For queer theorists, identity has been constructed through performativity, which is based on the opinion of Judith Butler. Butler (1990, p.25) believed that “ there is no gender identity behind the expression of gender; that identity is performatively constituted by the very ‘expressions’ that are said to be its results.” In other words, there is not any factor to produce the identity, but identity creates itself through performativity. One should imitate and repeat the gender expression again and again according to norms, then the identity will be constituted, which also shows that identity is fluid and constructed. Moreover, Jenkins (2000,2004) stated that a dynamic social process generates identity, so identity is not static but fluid and dynamic.
The musicals Billy Elliot and Grease present both conventional and unconventional representations of gender throughout. Both musicals also seem to obscure the message of the underlying gender stereotyping issues by overshadowing them with elements such as music, dance and costume.
Now this is where I destroy the idea that only queer men do drag. Drag is extremely inclusive and anyone can join in on the fun. For example we have drag kings, bio queens, even young aspiring queens like 8 year old Lactacia are welcome. Drag kings can be defined as women and dressed as men for performance and entertainment. Performers like Landon Cider, Robin Heartz, and Spikey Van Dykey. Bio queens on the other hand are women dressed as an exaggerated idea of being female. Women such as Tayla Macdonald, the girls of Drag Coven Aka Courtney Conquer and Ja’mie Queen West, and Lucy Garland are well known in the community. As for Lactacia, the 8 year old drag queen the young queen have recently blown up in the media and the world of drag. Lactacia and their mother recently did an interview with Elle Magazine where they were asked how the 8 year old got into drag, like many others including myself it all started with a little show called Rupaul’s Drag Race. Drag Race is a reality competition show where they find the next drag superstar. Much like Americas Next Top Model, but with much more charisma, uniqueness, nerve, and talent. Through the growing popularity of the show it is spreading the art of drag and the magic behind it. Not only has casted a spell on Lactacia and I, but millions of others as well.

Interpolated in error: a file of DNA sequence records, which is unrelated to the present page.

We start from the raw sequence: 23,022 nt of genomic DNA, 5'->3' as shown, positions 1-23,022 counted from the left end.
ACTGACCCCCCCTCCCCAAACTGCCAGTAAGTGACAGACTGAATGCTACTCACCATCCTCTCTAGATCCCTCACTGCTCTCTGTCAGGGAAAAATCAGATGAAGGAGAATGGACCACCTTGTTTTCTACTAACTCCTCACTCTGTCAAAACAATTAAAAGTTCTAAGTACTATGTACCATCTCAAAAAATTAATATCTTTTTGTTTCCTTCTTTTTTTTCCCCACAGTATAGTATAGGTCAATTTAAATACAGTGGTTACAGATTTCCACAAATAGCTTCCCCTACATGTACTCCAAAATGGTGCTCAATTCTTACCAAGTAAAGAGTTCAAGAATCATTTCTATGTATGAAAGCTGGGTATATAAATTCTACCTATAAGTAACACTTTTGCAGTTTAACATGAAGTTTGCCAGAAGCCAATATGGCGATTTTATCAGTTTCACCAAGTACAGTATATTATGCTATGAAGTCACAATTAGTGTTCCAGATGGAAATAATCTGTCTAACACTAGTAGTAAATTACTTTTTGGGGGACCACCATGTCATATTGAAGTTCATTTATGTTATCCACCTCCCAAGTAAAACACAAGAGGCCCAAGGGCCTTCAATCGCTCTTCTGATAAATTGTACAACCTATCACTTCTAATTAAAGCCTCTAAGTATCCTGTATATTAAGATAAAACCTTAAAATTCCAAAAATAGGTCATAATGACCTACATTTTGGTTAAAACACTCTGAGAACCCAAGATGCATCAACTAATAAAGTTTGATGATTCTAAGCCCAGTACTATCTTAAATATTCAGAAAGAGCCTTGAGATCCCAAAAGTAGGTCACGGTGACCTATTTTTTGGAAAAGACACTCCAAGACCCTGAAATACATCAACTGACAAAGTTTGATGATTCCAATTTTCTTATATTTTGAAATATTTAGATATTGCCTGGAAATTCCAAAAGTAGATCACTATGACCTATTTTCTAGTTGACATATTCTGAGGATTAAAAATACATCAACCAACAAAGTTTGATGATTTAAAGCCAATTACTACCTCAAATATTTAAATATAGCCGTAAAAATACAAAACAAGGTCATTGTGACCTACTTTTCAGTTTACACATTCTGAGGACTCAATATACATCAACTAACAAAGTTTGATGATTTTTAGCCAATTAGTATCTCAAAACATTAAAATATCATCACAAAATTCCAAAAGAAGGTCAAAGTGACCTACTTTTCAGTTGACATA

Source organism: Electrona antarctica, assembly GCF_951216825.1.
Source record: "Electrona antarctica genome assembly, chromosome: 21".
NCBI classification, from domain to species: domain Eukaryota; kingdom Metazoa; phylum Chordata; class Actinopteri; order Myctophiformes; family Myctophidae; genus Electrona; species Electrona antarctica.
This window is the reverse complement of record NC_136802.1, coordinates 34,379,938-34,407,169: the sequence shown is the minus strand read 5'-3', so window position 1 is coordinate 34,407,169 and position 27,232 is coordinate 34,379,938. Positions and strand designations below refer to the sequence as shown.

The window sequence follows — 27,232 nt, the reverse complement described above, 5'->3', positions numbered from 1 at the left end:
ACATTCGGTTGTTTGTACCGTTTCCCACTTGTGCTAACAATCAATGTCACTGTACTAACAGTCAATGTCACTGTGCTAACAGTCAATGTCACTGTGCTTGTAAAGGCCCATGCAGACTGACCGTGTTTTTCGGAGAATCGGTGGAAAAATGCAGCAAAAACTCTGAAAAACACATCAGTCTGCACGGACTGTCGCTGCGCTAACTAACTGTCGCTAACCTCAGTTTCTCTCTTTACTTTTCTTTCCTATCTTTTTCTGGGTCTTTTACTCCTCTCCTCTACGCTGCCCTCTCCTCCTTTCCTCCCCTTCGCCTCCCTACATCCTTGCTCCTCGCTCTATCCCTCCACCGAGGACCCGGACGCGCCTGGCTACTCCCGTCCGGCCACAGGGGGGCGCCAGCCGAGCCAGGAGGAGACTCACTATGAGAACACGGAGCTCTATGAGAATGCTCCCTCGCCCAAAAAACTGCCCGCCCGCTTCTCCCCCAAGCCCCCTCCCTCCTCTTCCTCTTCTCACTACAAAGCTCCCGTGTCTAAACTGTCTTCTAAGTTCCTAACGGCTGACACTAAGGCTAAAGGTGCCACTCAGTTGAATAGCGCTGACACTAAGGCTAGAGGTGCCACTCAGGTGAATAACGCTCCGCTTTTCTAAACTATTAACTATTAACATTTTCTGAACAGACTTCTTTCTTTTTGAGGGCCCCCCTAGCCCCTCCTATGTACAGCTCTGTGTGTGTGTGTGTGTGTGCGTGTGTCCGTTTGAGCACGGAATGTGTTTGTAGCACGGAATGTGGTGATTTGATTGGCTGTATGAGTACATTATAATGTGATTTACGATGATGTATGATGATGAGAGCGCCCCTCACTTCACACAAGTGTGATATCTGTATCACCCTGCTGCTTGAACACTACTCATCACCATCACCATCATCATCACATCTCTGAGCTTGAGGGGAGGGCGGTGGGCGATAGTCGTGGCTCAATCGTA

Gender performativity is related to performance and shares elements with it, but it has no subject. She explains, “The action of gender requires a performance that is repeated. This repetition is at once a reenactment and reexperiencing of a set of meanings already socially established” (178). Performativity creates a fictional reality in which gender and its roles are determined according to a men/women binary distinction. According to her, the category of Women from which the feminist struggle arises is different from this political, hierarchical myth based on